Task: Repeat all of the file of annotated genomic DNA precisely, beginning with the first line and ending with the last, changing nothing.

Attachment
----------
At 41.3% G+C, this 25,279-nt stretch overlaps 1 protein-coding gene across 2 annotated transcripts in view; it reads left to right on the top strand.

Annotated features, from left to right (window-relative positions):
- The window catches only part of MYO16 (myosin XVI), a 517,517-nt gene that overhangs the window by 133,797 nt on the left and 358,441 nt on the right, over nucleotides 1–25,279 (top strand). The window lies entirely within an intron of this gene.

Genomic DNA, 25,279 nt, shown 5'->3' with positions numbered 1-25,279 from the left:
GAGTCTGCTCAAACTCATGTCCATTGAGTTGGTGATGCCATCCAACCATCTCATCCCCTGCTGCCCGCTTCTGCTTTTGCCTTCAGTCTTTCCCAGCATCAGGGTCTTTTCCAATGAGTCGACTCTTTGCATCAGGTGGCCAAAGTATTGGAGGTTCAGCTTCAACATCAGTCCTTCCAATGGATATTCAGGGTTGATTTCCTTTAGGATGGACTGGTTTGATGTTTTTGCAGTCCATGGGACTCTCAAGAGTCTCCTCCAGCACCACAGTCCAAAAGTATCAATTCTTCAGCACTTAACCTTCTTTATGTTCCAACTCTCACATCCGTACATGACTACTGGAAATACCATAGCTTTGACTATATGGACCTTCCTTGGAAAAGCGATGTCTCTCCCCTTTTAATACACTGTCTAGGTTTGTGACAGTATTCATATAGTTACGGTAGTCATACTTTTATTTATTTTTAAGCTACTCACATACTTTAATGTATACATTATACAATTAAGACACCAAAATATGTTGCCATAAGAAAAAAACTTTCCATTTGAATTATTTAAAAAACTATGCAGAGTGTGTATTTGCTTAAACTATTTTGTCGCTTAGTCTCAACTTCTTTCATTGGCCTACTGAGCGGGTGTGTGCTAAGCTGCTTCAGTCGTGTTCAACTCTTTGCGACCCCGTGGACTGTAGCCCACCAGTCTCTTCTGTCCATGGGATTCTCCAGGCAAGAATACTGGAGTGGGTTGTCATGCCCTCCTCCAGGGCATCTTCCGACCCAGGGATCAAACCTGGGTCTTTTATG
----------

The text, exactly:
At 41.3% G+C, this 25,279-nt stretch overlaps 1 protein-coding gene across 2 annotated transcripts in view; it reads left to right on the top strand.

Annotated features, from left to right (window-relative positions):
- The window catches only part of MYO16 (myosin XVI), a 517,517-nt gene that overhangs the window by 133,797 nt on the left and 358,441 nt on the right, over nucleotides 1–25,279 (top strand). The window lies entirely within an intron of this gene.

Genomic DNA, 25,279 nt, shown 5'->3' with positions numbered 1-25,279 from the left:
GAGTCTGCTCAAACTCATGTCCATTGAGTTGGTGATGCCATCCAACCATCTCATCCCCTGCTGCCCGCTTCTGCTTTTGCCTTCAGTCTTTCCCAGCATCAGGGTCTTTTCCAATGAGTCGACTCTTTGCATCAGGTGGCCAAAGTATTGGAGGTTCAGCTTCAACATCAGTCCTTCCAATGGATATTCAGGGTTGATTTCCTTTAGGATGGACTGGTTTGATGTTTTTGCAGTCCATGGGACTCTCAAGAGTCTCCTCCAGCACCACAGTCCAAAAGTATCAATTCTTCAGCACTTAACCTTCTTTATGTTCCAACTCTCACATCCGTACATGACTACTGGAAATACCATAGCTTTGACTATATGGACCTTCCTTGGAAAAGCGATGTCTCTCCCCTTTTAATACACTGTCTAGGTTTGTGACAGTATTCATATAGTTACGGTAGTCATACTTTTATTTATTTTTAAGCTACTCACATACTTTAATGTATACATTATACAATTAAGACACCAAAATATGTTGCCATAAGAAAAAAACTTTCCATTTGAATTATTTAAAAAACTATGCAGAGTGTGTATTTGCTTAAACTATTTTGTCGCTTAGTCTCAACTTCTTTCATTGGCCTACTGAGCGGGTGTGTGCTAAGCTGCTTCAGTCGTGTTCAACTCTTTGCGACCCCGTGGACTGTAGCCCACCAGTCTCTTCTGTCCATGGGATTCTCCAGGCAAGAATACTGGAGTGGGTTGTCATGCCCTCCTCCAGGGCATCTTCCGACCCAGGGATCAAACCTGGGTCTTTTATG